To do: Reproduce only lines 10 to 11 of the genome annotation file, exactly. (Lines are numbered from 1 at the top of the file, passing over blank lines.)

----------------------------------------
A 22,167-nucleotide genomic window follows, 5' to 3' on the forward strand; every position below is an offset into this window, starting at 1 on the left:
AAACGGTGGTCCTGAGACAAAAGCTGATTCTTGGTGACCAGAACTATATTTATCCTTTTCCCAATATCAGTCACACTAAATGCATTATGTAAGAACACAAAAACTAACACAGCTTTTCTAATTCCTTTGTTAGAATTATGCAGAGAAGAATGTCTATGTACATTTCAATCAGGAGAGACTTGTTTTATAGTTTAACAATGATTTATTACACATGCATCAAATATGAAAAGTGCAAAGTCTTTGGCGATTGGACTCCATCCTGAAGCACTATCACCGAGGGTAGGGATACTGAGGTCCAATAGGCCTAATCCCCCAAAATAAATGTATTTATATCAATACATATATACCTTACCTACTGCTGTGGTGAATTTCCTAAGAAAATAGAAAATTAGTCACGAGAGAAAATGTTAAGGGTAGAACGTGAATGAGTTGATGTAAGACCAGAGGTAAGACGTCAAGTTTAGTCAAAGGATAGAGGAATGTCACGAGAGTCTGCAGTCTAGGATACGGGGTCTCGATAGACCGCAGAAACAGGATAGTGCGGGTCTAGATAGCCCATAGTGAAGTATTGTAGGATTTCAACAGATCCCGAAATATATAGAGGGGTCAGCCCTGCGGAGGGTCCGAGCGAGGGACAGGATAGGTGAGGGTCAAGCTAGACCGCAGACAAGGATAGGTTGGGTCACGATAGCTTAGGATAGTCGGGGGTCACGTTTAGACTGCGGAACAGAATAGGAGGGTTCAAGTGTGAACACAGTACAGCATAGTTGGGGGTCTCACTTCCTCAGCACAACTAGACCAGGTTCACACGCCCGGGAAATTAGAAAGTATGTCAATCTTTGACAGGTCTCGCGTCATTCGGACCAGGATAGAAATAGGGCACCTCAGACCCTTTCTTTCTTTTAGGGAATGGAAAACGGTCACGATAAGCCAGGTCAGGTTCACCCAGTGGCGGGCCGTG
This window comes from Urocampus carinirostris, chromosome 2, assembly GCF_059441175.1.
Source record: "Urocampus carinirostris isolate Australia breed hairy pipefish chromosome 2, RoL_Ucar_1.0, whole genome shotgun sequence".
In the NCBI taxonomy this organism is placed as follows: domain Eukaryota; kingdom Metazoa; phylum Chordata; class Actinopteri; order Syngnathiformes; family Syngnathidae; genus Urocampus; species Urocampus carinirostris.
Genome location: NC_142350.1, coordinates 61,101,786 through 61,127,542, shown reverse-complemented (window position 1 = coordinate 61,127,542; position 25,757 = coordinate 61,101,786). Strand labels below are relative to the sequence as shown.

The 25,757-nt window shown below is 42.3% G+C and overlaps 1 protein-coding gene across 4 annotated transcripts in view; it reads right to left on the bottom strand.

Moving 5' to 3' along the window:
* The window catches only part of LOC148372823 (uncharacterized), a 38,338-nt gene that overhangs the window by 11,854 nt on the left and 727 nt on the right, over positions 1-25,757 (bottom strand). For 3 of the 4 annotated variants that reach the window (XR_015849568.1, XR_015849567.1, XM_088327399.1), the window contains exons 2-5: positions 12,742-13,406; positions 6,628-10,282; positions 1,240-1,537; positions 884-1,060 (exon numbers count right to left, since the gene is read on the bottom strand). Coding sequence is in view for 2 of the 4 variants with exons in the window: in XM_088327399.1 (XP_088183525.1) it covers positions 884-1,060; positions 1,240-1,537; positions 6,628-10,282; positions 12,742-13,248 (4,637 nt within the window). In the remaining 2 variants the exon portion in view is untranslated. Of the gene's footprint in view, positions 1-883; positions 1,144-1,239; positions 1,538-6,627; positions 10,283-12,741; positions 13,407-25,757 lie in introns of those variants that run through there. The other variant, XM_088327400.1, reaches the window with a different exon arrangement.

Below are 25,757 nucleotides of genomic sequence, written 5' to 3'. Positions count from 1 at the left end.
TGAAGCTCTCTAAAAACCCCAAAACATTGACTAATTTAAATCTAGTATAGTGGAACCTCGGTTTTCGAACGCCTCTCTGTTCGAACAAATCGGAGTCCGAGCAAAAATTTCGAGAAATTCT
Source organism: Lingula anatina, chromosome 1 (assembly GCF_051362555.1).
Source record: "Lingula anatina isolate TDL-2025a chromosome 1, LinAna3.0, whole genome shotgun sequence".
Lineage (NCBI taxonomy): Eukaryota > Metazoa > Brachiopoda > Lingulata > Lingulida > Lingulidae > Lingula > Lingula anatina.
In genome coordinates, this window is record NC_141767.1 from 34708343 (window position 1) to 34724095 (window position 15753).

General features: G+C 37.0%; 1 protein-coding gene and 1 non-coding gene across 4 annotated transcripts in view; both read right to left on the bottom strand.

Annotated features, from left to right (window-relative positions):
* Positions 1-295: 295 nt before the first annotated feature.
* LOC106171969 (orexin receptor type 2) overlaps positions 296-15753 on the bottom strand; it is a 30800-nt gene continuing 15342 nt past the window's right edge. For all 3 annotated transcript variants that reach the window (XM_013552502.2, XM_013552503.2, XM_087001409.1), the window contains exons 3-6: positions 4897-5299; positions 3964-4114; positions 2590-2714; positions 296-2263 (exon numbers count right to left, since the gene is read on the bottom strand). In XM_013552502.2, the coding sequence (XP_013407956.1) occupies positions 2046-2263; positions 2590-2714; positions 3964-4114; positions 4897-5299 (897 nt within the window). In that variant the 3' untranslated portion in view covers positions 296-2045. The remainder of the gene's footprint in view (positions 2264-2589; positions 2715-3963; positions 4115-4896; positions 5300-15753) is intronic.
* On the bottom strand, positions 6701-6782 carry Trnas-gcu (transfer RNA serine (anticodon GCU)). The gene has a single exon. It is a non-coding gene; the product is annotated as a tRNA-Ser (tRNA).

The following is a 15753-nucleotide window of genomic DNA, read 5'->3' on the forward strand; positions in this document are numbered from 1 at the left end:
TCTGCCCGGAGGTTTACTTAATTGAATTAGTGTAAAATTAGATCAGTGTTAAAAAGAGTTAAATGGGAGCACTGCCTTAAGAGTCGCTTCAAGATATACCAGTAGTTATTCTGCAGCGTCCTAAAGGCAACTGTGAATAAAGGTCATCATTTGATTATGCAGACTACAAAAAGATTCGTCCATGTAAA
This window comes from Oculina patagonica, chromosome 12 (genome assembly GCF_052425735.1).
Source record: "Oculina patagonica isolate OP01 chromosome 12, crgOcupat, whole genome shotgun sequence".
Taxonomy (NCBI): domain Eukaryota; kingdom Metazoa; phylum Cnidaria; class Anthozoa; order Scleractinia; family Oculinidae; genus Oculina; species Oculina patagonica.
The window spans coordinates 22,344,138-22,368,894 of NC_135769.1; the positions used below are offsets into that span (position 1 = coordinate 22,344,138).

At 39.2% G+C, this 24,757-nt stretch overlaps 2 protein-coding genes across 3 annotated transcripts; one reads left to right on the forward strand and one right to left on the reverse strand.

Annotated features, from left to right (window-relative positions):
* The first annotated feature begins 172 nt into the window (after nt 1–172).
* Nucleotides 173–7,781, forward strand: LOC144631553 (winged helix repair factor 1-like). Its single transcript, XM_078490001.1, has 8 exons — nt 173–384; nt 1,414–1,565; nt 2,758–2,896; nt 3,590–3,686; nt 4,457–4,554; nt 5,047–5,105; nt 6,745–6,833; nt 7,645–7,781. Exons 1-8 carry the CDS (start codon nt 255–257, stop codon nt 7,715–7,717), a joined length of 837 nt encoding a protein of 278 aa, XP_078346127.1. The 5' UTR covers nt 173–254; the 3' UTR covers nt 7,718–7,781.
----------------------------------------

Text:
Below are 25,757 nucleotides of genomic sequence, written 5' to 3'. Positions count from 1 at the left end.
TGAAGCTCTCTAAAAACCCCAAAACATTGACTAATTTAAATCTAGTATAGTGGAACCTCGGTTTTCGAACGCCTCTCTGTTCGAACAAATCGGAGTCCGAGCAAAAATTTCGAGAAATTCT